Incidentally, the similar looking “yams” that are marketed in the US are in the same family (morning glory) as the sweet potato and are totally different from true yams (nyami) that are grown in Africa and Asia; nyami are dry starchy roots with white flesh and a brown exterior. They are much bigger (some up to 7 feet long), and less sweet than sweet potatoes (and what is referred to as yams in the US.) Members of the Dioscorea family, true yams are very difficult if not impossible to find in most parts of the US. Yams marketed in the US (by law sweet potato must be somewhere on the label) can be used interchangely with sweet potatoes, but true yams cannot. (For everything you ever wanted to know about sweet potatoes, and more, there is a great web site dedicated solely to them: all-about-sweet-potatoes.com.)
The official Hancock tasters, including the children, loved this pudding. It’s a great dessert to serve anytime southern food is on the menu, and especially on the annual Martin Luther King, Jr. celebration buffet.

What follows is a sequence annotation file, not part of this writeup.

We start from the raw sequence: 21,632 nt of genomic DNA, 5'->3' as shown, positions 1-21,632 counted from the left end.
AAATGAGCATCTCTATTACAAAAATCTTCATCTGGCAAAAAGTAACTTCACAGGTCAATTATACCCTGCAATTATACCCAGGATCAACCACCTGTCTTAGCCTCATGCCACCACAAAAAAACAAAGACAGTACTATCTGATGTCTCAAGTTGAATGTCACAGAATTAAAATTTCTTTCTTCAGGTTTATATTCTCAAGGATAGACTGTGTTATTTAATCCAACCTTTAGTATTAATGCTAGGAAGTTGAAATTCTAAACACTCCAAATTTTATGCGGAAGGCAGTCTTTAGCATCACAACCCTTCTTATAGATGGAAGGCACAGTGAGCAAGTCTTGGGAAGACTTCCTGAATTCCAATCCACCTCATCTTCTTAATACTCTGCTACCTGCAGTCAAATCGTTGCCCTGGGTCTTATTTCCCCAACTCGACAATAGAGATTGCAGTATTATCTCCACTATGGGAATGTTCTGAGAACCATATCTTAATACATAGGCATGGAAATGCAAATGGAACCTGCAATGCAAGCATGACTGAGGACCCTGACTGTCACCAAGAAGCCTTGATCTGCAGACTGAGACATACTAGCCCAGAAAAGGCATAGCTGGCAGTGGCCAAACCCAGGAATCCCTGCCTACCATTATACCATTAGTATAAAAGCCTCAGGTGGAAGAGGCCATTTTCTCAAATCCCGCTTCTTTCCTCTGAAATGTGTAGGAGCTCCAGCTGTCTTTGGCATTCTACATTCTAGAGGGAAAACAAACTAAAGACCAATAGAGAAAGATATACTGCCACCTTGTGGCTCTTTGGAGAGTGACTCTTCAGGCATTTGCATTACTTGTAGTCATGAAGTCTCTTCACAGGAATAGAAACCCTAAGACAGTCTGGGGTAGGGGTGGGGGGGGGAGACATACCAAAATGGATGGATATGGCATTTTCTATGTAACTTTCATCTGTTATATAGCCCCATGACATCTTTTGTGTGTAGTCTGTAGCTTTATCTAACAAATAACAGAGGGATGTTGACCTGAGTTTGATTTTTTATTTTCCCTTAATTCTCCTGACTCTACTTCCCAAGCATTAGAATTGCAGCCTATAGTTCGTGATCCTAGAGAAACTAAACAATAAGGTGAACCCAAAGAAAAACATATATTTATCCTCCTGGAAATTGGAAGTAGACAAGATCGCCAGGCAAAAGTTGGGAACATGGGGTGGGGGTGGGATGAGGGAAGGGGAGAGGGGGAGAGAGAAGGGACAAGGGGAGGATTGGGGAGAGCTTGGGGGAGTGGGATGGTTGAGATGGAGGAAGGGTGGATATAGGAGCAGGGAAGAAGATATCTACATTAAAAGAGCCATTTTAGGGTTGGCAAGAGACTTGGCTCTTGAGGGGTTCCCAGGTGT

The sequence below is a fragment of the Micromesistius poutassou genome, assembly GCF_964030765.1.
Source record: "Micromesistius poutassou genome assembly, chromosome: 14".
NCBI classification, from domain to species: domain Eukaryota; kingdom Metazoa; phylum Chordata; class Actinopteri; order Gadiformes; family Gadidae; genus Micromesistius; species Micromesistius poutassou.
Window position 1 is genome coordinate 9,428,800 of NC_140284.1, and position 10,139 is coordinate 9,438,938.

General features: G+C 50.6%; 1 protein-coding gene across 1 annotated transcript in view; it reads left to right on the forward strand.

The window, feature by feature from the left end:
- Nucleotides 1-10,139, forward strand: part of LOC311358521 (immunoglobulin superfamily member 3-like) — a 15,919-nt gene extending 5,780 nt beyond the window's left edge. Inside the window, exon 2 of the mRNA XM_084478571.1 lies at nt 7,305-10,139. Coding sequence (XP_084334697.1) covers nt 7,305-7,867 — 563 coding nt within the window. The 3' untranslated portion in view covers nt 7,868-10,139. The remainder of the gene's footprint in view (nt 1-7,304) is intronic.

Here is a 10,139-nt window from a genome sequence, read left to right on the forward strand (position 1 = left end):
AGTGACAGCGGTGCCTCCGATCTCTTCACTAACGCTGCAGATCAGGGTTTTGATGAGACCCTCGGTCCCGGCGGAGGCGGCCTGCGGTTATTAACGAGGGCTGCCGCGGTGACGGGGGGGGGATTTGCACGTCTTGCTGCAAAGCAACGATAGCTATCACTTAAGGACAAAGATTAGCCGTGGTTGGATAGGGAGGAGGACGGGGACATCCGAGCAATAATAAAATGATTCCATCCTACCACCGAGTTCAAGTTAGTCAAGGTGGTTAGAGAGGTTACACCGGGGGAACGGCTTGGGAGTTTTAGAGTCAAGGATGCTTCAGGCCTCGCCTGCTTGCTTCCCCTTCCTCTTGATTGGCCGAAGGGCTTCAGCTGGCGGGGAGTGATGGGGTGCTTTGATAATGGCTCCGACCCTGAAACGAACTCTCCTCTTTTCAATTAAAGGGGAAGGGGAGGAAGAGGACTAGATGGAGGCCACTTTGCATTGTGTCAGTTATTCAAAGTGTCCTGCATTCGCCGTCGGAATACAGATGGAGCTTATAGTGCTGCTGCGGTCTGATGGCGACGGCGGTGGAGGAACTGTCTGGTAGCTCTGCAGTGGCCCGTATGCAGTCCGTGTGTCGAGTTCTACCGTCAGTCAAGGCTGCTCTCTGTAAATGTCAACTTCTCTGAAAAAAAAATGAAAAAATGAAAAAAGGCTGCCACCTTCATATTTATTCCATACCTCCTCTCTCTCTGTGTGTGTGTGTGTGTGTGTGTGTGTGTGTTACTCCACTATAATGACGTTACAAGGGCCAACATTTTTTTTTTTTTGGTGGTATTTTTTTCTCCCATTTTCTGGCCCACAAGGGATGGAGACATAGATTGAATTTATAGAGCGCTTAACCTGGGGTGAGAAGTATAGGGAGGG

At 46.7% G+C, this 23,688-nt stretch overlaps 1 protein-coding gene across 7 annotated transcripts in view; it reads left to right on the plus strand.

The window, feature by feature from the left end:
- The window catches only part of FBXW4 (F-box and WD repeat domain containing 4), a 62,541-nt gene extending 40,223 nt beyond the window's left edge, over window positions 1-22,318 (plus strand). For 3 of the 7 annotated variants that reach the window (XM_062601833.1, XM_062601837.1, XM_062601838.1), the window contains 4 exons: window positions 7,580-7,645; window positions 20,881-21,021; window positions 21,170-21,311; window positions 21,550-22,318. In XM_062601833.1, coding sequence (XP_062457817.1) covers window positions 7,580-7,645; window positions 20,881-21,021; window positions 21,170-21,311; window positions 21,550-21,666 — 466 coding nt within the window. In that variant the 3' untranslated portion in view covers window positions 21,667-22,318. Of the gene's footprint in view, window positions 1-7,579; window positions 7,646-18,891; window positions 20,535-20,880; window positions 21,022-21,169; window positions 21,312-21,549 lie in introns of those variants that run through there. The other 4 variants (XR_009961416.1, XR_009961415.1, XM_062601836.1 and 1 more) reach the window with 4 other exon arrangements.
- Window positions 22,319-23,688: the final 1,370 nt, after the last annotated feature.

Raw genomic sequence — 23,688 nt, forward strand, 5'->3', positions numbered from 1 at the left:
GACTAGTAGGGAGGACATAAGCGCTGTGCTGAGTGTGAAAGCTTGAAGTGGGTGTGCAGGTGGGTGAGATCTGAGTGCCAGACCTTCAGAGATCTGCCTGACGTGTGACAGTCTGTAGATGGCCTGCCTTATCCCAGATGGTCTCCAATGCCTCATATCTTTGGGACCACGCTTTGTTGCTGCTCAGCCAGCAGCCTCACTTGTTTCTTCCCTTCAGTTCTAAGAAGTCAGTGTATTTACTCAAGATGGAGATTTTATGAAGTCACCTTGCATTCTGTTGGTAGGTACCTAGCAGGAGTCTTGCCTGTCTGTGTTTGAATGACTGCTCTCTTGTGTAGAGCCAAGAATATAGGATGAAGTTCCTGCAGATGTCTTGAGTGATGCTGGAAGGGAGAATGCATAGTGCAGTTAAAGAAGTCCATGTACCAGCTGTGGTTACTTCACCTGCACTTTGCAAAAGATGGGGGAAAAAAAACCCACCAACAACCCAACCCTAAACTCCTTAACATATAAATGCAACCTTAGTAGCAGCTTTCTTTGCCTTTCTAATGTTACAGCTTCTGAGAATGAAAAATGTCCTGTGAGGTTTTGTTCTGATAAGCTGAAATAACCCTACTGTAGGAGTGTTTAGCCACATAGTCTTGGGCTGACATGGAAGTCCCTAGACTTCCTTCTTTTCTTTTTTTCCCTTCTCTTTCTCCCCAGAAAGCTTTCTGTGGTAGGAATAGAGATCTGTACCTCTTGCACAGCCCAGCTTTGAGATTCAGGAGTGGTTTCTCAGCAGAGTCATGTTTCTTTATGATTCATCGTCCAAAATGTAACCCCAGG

3 cups cooked and mashed sweet potatoes
1 20 oz. can crushed pineapple
1/4 cup brown sugar
1/4 cup soft butter
1/2 cup flaked coconut
1/4 teaspoon salt
1 teaspoon freshly grated nutmeg
1/4 teaspoon cayenne pepper
1/2 cup chopped nuts, such as walnuts or pecans
- Preheat oven to 350°.
- Spray a shallow 2 quart glass baking dish with non-stick spray.
- Mix all ingredients except nuts until smooth.
- Pour into the prepared baking dish; sprinkle with the nuts.
- Bake 45-50 minutes or until puffed and golden.
- Serve warm or at room temperature.
Amount Per Serving
Calories 202 Calories from Fat 80
Percent Total Calories From: Fat 39% Protein 6% Carb. 55%
Nutrient Amount per Serving
Total Fat 9 g
Saturated Fat 5 g
Cholesterol 69 mg
Sodium 167 mg
Total Carbohydrate 28 g
Dietary Fiber 1 g
Sugars 0 g
Protein 3 g
Vitamin A 207% Vitamin C 28% Calcium 0% Iron 5%